Mean absolute error was 3.1mm with a standard deviation of 2.0mm.
Mean relative error was 0.6% with a standard deviation of 0.4%.
92.7% of the data was within 6mm and 100.0% of the data was within 10mm.
A chart of the measured absolute error is shown in Figure 6.
In the table below we present two sets of statistics for angle measurements here, the one set includes α angles of less than 5°, and the other excludes them.
The really important columns of Table 1 are the ones labelled "Angle Diff". They show the summary statistics for the angular error between the measured and actual plane poles.
Again we can look at cumulative relative frequencies for the data as well. For α angle measurements, 73.3% of measurements are within 2° and 91.3% are within 5°. For all data, the pole angle difference is less than 5° for 74.0% of the data and less than 10° for 98.7% of the data. After removing the structures with α < 5°, the pole angle difference is less than 5° for 74.7% of the data and less than 10° for 100.0% of the data.
Something to take note of in Figure 8 is the strange shape of the histogram. Why are there so many β measurements with a high error? What's actually going on is that the β angle becomes harder to measure as α tends towards 90°. This is because the elliptical trace of the structure where it intersects the core barrel becomes closer to a circle. Since the β angle is defined relative to the semi-major axis of the elliptical trace, when there is no clear semi-major axis, measuring the β angle becomes impossible. Since the data for this particular bench test included lots of plane poles with a high α, naturally the β measurements were more varied.
However, all is not lost, because it is the (α,β) pair that is important after all - the two measurements together define the plane pole. When we calculate the angle differences between the actual plane poles and measured plane poles, we find a much more satisfactory situation, as illustrated in Figure 9.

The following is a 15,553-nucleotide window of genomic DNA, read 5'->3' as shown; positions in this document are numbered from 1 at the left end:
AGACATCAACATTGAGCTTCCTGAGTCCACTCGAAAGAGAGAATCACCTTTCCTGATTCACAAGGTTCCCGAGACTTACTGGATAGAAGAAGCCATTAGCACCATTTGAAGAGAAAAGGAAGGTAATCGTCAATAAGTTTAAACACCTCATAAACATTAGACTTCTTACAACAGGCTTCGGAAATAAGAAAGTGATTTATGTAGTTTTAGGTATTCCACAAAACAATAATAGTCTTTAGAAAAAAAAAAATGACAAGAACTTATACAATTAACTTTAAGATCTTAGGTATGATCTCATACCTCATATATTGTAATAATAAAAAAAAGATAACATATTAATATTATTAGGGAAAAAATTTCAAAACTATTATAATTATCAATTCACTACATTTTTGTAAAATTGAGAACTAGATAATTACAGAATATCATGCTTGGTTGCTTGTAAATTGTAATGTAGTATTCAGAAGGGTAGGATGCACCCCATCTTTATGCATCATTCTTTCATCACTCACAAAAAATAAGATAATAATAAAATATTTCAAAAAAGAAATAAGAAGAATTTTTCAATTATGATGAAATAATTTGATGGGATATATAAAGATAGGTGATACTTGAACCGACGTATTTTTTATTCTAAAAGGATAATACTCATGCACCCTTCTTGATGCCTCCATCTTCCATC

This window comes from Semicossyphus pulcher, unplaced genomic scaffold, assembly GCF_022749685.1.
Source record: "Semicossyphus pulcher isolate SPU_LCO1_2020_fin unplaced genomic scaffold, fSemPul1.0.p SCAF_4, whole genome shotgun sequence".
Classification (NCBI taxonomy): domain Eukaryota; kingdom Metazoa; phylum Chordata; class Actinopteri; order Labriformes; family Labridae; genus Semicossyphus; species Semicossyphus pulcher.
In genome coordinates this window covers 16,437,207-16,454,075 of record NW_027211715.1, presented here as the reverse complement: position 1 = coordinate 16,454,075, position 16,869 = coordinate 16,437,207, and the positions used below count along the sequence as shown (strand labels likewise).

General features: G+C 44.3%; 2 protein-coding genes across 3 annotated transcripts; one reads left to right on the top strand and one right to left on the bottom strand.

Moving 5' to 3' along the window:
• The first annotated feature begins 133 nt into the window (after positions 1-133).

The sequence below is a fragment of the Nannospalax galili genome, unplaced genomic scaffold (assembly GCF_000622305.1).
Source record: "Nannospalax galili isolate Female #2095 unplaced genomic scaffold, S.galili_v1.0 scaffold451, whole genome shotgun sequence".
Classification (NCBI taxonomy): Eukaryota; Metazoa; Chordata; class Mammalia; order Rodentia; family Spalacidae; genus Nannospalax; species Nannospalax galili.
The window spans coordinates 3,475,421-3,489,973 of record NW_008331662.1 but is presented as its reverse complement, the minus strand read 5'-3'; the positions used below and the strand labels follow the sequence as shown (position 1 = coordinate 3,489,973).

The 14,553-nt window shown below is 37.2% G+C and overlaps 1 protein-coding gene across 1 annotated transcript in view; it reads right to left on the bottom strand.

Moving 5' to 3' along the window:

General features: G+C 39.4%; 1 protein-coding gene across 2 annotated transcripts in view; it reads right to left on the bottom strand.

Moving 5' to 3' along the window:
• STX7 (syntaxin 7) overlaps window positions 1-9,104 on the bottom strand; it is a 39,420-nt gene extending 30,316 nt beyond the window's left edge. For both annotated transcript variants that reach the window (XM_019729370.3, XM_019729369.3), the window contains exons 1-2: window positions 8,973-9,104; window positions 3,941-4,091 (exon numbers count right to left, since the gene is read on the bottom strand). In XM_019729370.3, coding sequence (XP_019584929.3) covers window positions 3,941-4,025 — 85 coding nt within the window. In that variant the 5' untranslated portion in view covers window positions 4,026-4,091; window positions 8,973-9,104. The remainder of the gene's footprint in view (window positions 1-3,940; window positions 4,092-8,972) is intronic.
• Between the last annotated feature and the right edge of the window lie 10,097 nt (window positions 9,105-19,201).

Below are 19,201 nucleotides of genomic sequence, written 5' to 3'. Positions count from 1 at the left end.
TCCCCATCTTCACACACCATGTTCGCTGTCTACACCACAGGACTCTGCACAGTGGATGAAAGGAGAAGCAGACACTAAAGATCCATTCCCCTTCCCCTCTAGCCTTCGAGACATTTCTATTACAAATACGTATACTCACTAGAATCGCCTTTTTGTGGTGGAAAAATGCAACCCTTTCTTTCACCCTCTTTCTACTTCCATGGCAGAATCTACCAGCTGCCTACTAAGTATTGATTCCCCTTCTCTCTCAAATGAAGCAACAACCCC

As you can see, most plane poles are measured to within 10°, and excluding α angles of less than 5° removes the outliers, although there are only 4 measurements in 300 that were out by more than 10°, so it may be that there's a case for not even bothering with excluding those measurements with α < 5°.
As always there are a few things to bear in mind with this data. This is artificial data and the structures that one sees in the core shed rarely look as pleasantly elliptical as the ones in the generated photographs.
Lengths were on average measured to within 3mm and 93% of length measurements were within 6mm.
For angles the situation is slightly more complicated because it is the plane pole measurement that we're interested in, i.e. the (α,β) pair rather than the individual α and β values. Looking at the angle between the measured and actual plane poles, the mean measurement error was 4.0°, and 98.7% of measured plane poles were within 10° of the actual poles, in fact only 4 measurements out of 300, all with very low α angles - less than 2° (as measured by StereoCore™ PhotoLog) had angle errors greater than 10°.
Looking at α and β separately, the mean measurement error for α angles was 1.5°, with a standard deviation of 1.8°. Compare this with β, where the mean measurement error was 10.8° and the standard deviation was 21°. Despite the large errors in β, the plane poles were still measured accurately to within 10°. This is explained by the fact that as α gets close to 90°, β becomes much more difficult to measure but also has less of an effect on the direction of the plane pole. It also serves to drive home the point that (α, β) measurements must be considered as a pair.
The result of this bench test shows that StereoCore™ PhotoLog measures both lengths and angles with a reasonable degree of accuracy and precision.
StereoCore™ PhotoLog Lead Programmer